Nearly half of Duterte's proposed 75 infrastructure projects — the pillar of his $180 billion "Build, Build, Build" economic strategy — were earmarked for Chinese funds but financing has only come through for three ventures, according to Reuters.
Philippine Budget Secretary Benjamin Diokno on Monday publicly acknowledged the slow pace of Chinese investment.
The Philippine president continues to enjoy widespread support, but polls reveal public reservations about his China stance. More than 80 percent of Filipinos felt their country should oppose Beijing's militarization of its man-made islands in the South China Sea, according to a Monday survey from research institute Social Weather Station.
During Xi's visit to the Philippine capital this week, the two nations signed 29 agreements on a variety of areas such as education cooperation and industrial park development. But upon closer examination of the deals, "much is yet to be desired," said Heydarian. The bulk of those agreements were just memorandums of understanding and vague frameworks, he said: "Very few of them have anything to do with major implementation of infrastructure projects."
In a statement on Wednesday, Philippine Vice President Leni Robredo said the bilateral friendship "should not come at the expense of the interests of our people and our nation." The Philippines' sovereignty "must not be compromised in any agreement we enter into with any country," she added.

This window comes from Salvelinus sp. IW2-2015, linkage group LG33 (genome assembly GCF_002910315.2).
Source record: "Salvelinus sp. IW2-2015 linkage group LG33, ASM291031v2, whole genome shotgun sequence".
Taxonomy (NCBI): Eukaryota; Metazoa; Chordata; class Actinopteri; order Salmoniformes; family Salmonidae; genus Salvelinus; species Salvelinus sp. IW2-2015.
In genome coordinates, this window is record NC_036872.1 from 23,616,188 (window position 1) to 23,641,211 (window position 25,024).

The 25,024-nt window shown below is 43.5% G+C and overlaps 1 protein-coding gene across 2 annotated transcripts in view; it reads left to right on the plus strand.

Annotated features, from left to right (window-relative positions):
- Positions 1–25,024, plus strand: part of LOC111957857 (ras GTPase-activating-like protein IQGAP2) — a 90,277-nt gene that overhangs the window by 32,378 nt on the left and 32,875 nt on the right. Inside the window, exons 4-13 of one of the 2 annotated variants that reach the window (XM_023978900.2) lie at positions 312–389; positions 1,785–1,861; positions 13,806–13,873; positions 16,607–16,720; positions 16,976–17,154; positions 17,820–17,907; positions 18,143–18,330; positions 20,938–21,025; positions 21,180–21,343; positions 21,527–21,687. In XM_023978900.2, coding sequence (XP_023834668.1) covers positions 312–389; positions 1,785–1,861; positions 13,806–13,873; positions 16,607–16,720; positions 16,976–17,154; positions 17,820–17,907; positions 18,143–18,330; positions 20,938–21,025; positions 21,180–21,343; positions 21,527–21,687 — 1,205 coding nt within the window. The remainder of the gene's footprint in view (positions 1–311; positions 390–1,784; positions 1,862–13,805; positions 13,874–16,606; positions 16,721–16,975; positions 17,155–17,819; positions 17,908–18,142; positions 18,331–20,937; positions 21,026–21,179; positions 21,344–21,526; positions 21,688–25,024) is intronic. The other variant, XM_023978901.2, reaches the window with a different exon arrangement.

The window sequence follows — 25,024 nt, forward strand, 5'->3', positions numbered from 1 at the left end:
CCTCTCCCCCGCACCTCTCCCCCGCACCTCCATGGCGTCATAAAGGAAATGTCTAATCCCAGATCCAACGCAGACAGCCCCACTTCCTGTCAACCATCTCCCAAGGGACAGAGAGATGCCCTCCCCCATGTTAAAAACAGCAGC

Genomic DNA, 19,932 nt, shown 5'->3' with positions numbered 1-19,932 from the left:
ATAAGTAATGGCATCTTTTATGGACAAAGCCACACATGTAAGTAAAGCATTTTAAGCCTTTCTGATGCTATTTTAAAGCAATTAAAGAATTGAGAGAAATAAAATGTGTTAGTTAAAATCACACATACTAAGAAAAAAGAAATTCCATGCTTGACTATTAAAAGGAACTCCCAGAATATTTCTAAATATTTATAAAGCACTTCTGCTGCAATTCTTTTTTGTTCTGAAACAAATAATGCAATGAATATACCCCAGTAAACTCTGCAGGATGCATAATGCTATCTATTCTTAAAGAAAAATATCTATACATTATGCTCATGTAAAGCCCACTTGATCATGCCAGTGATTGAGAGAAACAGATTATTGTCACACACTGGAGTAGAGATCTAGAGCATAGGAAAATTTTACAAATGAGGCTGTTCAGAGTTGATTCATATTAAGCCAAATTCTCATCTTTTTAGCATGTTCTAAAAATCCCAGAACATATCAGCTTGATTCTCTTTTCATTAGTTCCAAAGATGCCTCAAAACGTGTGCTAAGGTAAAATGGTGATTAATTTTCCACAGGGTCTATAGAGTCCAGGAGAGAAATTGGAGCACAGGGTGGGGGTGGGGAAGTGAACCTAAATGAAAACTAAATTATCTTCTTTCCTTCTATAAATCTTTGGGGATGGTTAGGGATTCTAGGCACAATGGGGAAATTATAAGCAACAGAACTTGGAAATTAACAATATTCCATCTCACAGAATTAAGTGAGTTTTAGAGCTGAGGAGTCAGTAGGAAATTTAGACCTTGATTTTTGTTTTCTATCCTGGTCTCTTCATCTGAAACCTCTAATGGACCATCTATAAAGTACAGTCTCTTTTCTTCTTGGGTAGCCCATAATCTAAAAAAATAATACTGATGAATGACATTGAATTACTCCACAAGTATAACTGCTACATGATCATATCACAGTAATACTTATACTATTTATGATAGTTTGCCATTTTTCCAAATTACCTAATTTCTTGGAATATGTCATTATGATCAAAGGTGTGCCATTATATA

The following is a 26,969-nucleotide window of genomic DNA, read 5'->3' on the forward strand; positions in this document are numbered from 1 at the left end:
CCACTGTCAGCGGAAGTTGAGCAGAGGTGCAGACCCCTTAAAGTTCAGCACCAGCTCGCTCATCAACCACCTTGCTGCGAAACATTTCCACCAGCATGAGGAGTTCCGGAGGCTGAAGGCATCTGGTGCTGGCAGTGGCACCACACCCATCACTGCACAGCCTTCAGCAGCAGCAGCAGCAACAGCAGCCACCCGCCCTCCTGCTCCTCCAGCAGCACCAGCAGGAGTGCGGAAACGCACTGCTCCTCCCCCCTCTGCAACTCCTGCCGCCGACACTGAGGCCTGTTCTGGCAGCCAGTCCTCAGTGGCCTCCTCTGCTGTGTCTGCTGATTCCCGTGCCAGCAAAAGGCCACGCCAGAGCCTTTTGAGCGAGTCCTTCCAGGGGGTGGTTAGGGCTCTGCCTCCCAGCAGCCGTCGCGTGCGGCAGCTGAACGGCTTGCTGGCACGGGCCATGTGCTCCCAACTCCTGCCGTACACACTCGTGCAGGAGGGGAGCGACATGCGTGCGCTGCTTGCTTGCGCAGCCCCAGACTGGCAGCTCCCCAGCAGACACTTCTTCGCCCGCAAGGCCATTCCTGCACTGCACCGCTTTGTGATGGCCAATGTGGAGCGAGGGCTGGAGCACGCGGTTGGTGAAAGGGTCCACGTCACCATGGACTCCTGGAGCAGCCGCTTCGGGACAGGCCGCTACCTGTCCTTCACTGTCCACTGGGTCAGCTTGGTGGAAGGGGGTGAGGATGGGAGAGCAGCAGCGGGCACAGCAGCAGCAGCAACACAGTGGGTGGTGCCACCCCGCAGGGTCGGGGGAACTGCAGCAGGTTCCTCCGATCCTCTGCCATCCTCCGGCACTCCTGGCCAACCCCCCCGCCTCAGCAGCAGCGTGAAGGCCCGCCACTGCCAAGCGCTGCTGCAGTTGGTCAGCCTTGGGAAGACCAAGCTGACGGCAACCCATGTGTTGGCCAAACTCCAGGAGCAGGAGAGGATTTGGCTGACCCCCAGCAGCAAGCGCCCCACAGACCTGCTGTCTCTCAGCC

During Xi's trip, the two leaders pledged to manage contentious issues in the South China Sea but it's not clear whether Duterte pressed the Chinese president on the 2016 court ruling. The two countries also signed a pact to jointly explore oil and gas development in the disputed waterway even though the ruling stipulates that Beijing has no sovereign rights to the area.
"President Duterte is in a weak position against China and he put himself there," said Malcolm Cook, senior fellow at the ISEAS-Yusof Ishak Institute, a Singapore think tank. "He embraced closer relations with China so quickly and so fully after coming to power that he gave them what they wanted before China had to reciprocate, so it is not a surprise that China's promised economic benefits to the Philippines are fewer and slower than promised."
There could be several reasons for the delay in Chinese funding for Philippine infrastructure projects.
Projects like the Mindanao Railway — part of the Belt and Road Initiative — are more political than commercial, which means Chinese banks may be hesitant to commit to funding, Cook said: "The Belt and Road Initiative has saddled many Chinese lenders with many questionable infrastructure loans on their books."
Alternatively, Beijing may not feel pressed to speed up investments when it's already getting the concessions it needs from Manila, Heydarian stated.
The Southeast Asian nation also counts Japan and the United States as major investors but economists say it needs as much external financing as possible to narrow its massive infrastructure investment gap. That means Manila simply can't afford to ignore Beijing.